Generosity in difficult times | Inquirer Opinion

Generosity in difficult times

/ 04:40 AM March 20, 2023

Senate President Juan Miguel Zubiri last week filed Senate Bill No. 2002, or the Across-the-Board Wage Increase Act of 2023, seeking to raise wages in the private sector nationwide by P150. “A decent life costs a decent wage,” Zubiri said. “If workers are putting in hours and hours of labor, day after day, and yet are still unable to afford their rent, bills, and basic necessities, then there is a problem.” Currently, the National Capital Region has the highest daily wage at P570, with the Bangsamoro Autonomous Region in Muslim Mindanao getting the lowest minimum wage at P306.

Wage hikes have always been a touchy issue. The COVID-19 pandemic has made it difficult for government to source funds needed to pay minimum wage earners in the public sector. Employers, on the other hand, have always opposed wage increase proposals for being inflationary and for being an additional burden on them.


But the need to adjust wages has never been more urgent than today due to high inflation. In January, the Philippines saw its highest inflation rate in 14 years at 8.7 percent, which slightly eased to 8.6 percent in February. Inflation is projected to remain elevated this year due to shortages in food supplies and expensive fuel imports. Consider as well that every year when the minimum wage is not raised, its value is reduced in inflation-adjusted terms. This means wage earners need more money to access the same quantity of food and basic utilities they need today.

There is no doubt that inflation affects minimum wage earners the most. A recent report by the International Labor Organization (ILO) noted that inflation has been reducing the purchasing power of the middle class and hitting low-income households particularly hard. In its “Global Wage Report 2022-2023: The Impact of Inflation and COVID-19 on Wages and Purchasing Power,” the ILO said that global monthly wages fell in real terms to minus 0.9 percent in the first half of 2022; this was the first time in this century that real global wage growth has been negative.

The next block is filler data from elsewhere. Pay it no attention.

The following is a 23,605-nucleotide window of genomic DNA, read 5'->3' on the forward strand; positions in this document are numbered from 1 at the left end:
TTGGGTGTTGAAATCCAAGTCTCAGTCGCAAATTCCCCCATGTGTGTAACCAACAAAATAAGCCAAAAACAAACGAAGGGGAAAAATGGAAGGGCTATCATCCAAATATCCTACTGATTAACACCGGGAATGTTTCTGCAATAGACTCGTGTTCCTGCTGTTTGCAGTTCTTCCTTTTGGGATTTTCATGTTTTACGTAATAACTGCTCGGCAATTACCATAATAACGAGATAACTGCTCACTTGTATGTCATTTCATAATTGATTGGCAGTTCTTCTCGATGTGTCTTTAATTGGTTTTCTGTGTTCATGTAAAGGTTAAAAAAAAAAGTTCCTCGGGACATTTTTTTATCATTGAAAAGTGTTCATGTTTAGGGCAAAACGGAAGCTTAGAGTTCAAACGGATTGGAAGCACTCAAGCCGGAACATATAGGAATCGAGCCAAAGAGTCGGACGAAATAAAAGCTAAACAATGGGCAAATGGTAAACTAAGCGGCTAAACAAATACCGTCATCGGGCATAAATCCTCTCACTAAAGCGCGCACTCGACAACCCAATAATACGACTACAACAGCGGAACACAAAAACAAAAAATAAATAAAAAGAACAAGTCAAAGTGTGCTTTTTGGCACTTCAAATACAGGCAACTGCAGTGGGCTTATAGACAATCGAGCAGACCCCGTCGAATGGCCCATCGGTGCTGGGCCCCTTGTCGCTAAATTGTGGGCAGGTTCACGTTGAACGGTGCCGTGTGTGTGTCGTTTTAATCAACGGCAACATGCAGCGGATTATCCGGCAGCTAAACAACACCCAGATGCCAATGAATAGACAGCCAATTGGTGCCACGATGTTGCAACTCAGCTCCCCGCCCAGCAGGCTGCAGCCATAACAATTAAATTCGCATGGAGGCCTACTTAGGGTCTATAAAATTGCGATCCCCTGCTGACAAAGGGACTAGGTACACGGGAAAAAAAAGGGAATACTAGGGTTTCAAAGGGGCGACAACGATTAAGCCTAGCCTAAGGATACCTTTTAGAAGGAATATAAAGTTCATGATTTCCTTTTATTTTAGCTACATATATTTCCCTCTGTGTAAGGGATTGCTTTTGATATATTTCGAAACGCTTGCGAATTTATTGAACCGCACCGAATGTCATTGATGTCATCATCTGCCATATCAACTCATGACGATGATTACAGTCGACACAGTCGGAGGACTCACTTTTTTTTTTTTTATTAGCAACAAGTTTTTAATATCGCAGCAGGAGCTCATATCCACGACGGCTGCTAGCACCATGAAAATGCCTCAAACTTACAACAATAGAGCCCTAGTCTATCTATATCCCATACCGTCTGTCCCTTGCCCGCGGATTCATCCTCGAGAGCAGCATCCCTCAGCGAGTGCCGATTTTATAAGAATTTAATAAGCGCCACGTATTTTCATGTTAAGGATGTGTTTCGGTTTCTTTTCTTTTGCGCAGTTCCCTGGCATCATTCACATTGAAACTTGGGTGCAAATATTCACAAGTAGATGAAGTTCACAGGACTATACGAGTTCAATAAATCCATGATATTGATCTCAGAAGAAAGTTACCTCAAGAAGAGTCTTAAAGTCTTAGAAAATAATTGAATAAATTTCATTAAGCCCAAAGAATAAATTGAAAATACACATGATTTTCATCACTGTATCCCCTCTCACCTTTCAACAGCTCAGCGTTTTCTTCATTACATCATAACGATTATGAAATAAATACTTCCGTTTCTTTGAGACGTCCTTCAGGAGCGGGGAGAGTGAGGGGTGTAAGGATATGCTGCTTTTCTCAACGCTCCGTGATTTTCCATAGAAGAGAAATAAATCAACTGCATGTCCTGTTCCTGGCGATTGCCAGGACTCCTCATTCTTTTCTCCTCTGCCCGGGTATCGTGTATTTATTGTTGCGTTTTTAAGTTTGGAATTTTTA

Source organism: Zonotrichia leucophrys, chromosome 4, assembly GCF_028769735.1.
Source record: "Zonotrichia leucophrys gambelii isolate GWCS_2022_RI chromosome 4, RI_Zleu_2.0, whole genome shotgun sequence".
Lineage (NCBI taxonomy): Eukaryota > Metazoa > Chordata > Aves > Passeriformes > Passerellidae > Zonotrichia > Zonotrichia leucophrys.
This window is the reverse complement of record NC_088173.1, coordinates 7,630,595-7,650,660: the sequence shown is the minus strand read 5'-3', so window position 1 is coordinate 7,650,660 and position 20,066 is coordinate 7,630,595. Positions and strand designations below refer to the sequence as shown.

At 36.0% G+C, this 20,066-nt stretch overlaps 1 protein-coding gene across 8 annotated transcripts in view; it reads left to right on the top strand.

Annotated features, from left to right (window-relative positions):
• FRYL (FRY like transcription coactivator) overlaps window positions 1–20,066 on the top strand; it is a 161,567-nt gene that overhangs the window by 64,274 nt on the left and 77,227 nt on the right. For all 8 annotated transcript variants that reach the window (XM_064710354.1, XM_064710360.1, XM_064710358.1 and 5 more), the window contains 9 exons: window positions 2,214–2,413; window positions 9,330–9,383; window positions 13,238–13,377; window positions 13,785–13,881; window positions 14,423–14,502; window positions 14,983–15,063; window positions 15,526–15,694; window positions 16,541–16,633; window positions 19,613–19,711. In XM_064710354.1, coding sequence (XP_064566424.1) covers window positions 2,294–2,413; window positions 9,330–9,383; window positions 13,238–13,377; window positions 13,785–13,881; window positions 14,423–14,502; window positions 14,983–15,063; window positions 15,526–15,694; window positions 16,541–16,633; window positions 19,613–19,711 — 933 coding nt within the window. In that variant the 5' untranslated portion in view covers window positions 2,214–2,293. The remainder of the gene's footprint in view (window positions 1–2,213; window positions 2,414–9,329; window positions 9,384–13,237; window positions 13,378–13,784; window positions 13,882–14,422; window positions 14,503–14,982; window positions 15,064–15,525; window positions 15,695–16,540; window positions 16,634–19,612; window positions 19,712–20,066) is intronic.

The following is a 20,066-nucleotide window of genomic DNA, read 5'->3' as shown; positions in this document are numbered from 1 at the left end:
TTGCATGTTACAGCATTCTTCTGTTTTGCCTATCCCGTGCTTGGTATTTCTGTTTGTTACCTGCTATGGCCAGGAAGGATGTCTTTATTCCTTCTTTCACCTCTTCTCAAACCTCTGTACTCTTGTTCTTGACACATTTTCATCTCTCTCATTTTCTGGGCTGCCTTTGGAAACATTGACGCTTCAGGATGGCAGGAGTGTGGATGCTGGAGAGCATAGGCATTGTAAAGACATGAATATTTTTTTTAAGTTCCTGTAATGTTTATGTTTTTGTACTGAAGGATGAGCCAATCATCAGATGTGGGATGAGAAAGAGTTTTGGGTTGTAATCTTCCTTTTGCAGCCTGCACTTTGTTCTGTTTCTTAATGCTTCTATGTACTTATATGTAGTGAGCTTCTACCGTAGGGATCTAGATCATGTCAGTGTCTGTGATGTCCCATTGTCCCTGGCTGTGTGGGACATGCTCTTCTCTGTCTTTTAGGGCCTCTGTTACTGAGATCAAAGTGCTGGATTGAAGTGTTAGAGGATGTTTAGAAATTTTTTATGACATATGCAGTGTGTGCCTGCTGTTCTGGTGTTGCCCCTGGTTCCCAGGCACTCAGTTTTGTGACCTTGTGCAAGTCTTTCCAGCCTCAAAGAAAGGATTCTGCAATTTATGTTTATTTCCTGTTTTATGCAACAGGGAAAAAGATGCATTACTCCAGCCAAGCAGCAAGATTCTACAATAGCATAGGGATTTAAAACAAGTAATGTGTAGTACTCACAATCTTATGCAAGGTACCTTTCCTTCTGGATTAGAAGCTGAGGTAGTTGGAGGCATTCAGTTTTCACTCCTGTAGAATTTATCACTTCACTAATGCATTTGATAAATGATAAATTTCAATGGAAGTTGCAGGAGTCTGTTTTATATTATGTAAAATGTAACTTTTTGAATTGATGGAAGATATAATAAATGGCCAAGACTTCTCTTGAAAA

“The multiple global crises we are facing have led to a decline in real wages. It has placed tens of millions of workers in a dire situation as they face increasing uncertainties,” ILO director general Gilbert Houngbo said in a statement. The report highlighted that inflation has a greater impact on low-wage earners. It added that the cost-of-living crisis is on top of significant wage losses for workers and their families during the COVID-19 crisis that had the greatest impact on low-income groups in many countries.

Opposition to wage hikes among employers is understandable as it entails additional expense on their part. But this may be true only for micro, small, and medium enterprises (MSMEs), and not for big conglomerates for whom a P150 wage hike seems quite affordable. The country’s business titans have all reported huge earnings in 2022 despite the pandemic.

The Sy family-led BDO Unibank Inc. posted a net income of P57.1 billion last year, the highest annual earnings ever attained by a local bank, and a 33-percent growth from its P42.8 billion earnings in 2021. It also surpassed its prepandemic bottom line of P44.19 billion in 2019. Ayala Corp.’s profits slipped by 1.4 percent to P27.4 billion, but its subsidiary Ayala Land Inc. saw net income jump by 52 percent to P18.6 billion, while Bank of the Philippine Islands recorded a net income of P39.6 billion, up 66 percent from the previous year. Aboitiz Power Corp. ended the year with a record-high P27.5 billion in net income, up by 32 percent. San Miguel Corp. disclosed that its net income dropped 44 percent to P26.8 billion, but its units San Miguel Food and Beverage recorded a 10-percent net income growth to earn P34.7 billion, while San Miguel Brewery Inc. saw a 6-percent profit increase to P21.9 billion. Taipan Lucio Tan-led conglomerate LT Group Inc. eclipsed full-year earnings in 2021 as profits in the first nine months of 2022 reached P20.4 billion.

Expectedly, these companies will counter that a big part of their earnings goes to capital expenditures to grow their business—and profitability. However, these highly profitable companies need to include in their growth plans the goal of improving the welfare of lowly paid workers by adjusting their pay. Wage hikes may be a debatable topic, especially since there are tens of thousands of MSMEs yet to recover from the impact of the pandemic that is now in its fourth year. But there is no doubt that highly profitable conglomerates can more than afford this. Consider a company that made P30 billion in 2022. Assuming it has a workforce of 20,000 minimum wage earners, an increase of P150 a day will translate to a total annual additional expense of P1.08 billion, or just 3.6 percent of its net earnings.

With difficult times calling for sacrifices from all of us, would it be too much to ask big corporations and employers to share their wealth and profit with those who are truly in need?

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